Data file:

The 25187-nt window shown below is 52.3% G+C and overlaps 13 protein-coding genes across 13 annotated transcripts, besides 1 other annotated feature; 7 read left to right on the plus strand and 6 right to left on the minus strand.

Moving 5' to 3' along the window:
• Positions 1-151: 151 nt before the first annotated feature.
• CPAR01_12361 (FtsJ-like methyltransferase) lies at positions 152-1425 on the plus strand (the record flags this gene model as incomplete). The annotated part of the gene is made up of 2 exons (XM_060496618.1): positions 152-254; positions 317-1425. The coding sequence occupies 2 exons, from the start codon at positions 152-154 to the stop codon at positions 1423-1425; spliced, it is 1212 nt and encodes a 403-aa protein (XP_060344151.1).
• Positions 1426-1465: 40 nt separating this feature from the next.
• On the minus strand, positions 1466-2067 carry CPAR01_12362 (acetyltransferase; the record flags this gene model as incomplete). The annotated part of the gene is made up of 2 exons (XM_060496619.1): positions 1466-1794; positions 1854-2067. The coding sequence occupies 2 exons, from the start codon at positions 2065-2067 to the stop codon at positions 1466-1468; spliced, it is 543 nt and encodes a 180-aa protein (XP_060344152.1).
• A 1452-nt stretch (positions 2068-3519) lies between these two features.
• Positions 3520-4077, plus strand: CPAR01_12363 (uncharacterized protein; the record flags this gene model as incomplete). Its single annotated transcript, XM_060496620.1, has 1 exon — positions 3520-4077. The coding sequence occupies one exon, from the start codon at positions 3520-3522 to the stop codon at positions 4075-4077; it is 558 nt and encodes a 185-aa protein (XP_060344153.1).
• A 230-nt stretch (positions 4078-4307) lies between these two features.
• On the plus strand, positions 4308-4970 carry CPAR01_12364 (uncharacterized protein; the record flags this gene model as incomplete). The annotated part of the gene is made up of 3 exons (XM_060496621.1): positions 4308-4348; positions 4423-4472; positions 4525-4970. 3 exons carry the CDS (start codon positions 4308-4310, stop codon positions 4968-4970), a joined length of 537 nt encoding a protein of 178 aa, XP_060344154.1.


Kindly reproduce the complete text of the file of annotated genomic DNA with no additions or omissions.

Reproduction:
The 25187-nt window shown below is 52.3% G+C and overlaps 13 protein-coding genes across 13 annotated transcripts, besides 1 other annotated feature; 7 read left to right on the plus strand and 6 right to left on the minus strand.

Moving 5' to 3' along the window:
• Positions 1-151: 151 nt before the first annotated feature.
• CPAR01_12361 (FtsJ-like methyltransferase) lies at positions 152-1425 on the plus strand (the record flags this gene model as incomplete). The annotated part of the gene is made up of 2 exons (XM_060496618.1): positions 152-254; positions 317-1425. The coding sequence occupies 2 exons, from the start codon at positions 152-154 to the stop codon at positions 1423-1425; spliced, it is 1212 nt and encodes a 403-aa protein (XP_060344151.1).
• Positions 1426-1465: 40 nt separating this feature from the next.
• On the minus strand, positions 1466-2067 carry CPAR01_12362 (acetyltransferase; the record flags this gene model as incomplete). The annotated part of the gene is made up of 2 exons (XM_060496619.1): positions 1466-1794; positions 1854-2067. The coding sequence occupies 2 exons, from the start codon at positions 2065-2067 to the stop codon at positions 1466-1468; spliced, it is 543 nt and encodes a 180-aa protein (XP_060344152.1).
• A 1452-nt stretch (positions 2068-3519) lies between these two features.
• Positions 3520-4077, plus strand: CPAR01_12363 (uncharacterized protein; the record flags this gene model as incomplete). Its single annotated transcript, XM_060496620.1, has 1 exon — positions 3520-4077. The coding sequence occupies one exon, from the start codon at positions 3520-3522 to the stop codon at positions 4075-4077; it is 558 nt and encodes a 185-aa protein (XP_060344153.1).
• A 230-nt stretch (positions 4078-4307) lies between these two features.
• On the plus strand, positions 4308-4970 carry CPAR01_12364 (uncharacterized protein; the record flags this gene model as incomplete). The annotated part of the gene is made up of 3 exons (XM_060496621.1): positions 4308-4348; positions 4423-4472; positions 4525-4970. 3 exons carry the CDS (start codon positions 4308-4310, stop codon positions 4968-4970), a joined length of 537 nt encoding a protein of 178 aa, XP_060344154.1.